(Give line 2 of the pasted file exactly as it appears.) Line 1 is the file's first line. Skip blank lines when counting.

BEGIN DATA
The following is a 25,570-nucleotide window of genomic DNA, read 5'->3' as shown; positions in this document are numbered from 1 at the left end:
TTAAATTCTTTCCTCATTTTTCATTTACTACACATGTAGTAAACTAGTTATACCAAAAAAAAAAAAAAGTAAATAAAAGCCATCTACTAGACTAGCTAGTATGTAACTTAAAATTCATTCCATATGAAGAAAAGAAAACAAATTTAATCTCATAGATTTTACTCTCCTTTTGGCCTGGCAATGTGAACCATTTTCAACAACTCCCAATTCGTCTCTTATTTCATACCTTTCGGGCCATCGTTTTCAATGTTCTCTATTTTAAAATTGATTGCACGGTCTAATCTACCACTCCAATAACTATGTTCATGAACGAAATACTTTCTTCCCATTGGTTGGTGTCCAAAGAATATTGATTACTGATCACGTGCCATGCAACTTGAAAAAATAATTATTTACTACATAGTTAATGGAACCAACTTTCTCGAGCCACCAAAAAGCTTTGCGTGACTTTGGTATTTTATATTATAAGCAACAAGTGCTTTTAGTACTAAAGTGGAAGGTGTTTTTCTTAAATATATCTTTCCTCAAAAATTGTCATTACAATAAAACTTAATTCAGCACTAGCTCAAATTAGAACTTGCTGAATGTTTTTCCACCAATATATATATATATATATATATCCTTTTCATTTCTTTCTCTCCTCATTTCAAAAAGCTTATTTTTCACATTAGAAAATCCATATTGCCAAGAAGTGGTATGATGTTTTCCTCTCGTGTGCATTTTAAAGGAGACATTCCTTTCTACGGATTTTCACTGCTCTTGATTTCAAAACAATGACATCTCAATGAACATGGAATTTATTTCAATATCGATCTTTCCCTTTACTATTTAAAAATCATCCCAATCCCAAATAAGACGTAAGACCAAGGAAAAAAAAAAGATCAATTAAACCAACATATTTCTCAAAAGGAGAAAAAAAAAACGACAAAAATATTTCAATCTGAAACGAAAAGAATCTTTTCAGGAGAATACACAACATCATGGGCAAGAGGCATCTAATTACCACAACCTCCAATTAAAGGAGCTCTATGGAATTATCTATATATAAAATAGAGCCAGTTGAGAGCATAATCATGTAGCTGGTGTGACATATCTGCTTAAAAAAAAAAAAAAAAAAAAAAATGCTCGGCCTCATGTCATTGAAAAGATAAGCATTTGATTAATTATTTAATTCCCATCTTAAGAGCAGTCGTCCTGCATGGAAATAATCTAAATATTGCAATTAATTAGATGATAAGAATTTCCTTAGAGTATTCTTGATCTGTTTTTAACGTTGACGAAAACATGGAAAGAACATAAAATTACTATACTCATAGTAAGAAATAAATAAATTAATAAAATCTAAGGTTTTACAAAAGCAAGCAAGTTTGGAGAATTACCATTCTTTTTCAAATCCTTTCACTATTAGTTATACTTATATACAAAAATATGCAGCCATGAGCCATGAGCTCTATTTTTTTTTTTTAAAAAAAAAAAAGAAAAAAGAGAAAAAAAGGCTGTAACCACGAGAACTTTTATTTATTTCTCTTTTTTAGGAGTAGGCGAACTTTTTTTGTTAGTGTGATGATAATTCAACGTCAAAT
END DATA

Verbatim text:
TTAAATTCTTTCCTCATTTTTCATTTACTACACATGTAGTAAACTAGTTATACCAAAAAAAAAAAAAAGTAAATAAAAGCCATCTACTAGACTAGCTAGTATGTAACTTAAAATTCATTCCATATGAAGAAAAGAAAACAAATTTAATCTCATAGATTTTACTCTCCTTTTGGCCTGGCAATGTGAACCATTTTCAACAACTCCCAATTCGTCTCTTATTTCATACCTTTCGGGCCATCGTTTTCAATGTTCTCTATTTTAAAATTGATTGCACGGTCTAATCTACCACTCCAATAACTATGTTCATGAACGAAATACTTTCTTCCCATTGGTTGGTGTCCAAAGAATATTGATTACTGATCACGTGCCATGCAACTTGAAAAAATAATTATTTACTACATAGTTAATGGAACCAACTTTCTCGAGCCACCAAAAAGCTTTGCGTGACTTTGGTATTTTATATTATAAGCAACAAGTGCTTTTAGTACTAAAGTGGAAGGTGTTTTTCTTAAATATATCTTTCCTCAAAAATTGTCATTACAATAAAACTTAATTCAGCACTAGCTCAAATTAGAACTTGCTGAATGTTTTTCCACCAATATATATATATATATATATATCCTTTTCATTTCTTTCTCTCCTCATTTCAAAAAGCTTATTTTTCACATTAGAAAATCCATATTGCCAAGAAGTGGTATGATGTTTTCCTCTCGTGTGCATTTTAAAGGAGACATTCCTTTCTACGGATTTTCACTGCTCTTGATTTCAAAACAATGACATCTCAATGAACATGGAATTTATTTCAATATCGATCTTTCCCTTTACTATTTAAAAATCATCCCAATCCCAAATAAGACGTAAGACCAAGGAAAAAAAAAAGATCAATTAAACCAACATATTTCTCAAAAGGAGAAAAAAAAAACGACAAAAATATTTCAATCTGAAACGAAAAGAATCTTTTCAGGAGAATACACAACATCATGGGCAAGAGGCATCTAATTACCACAACCTCCAATTAAAGGAGCTCTATGGAATTATCTATATATAAAATAGAGCCAGTTGAGAGCATAATCATGTAGCTGGTGTGACATATCTGCTTAAAAAAAAAAAAAAAAAAAAAAATGCTCGGCCTCATGTCATTGAAAAGATAAGCATTTGATTAATTATTTAATTCCCATCTTAAGAGCAGTCGTCCTGCATGGAAATAATCTAAATATTGCAATTAATTAGATGATAAGAATTTCCTTAGAGTATTCTTGATCTGTTTTTAACGTTGACGAAAACATGGAAAGAACATAAAATTACTATACTCATAGTAAGAAATAAATAAATTAATAAAATCTAAGGTTTTACAAAAGCAAGCAAGTTTGGAGAATTACCATTCTTTTTCAAATCCTTTCACTATTAGTTATACTTATATACAAAAATATGCAGCCATGAGCCATGAGCTCTATTTTTTTTTTTTAAAAAAAAAAAAGAAAAAAGAGAAAAAAAGGCTGTAACCACGAGAACTTTTATTTATTTCTCTTTTTTAGGAGTAGGCGAACTTTTTTTGTTAGTGTGATGATAATTCAACGTCAAAT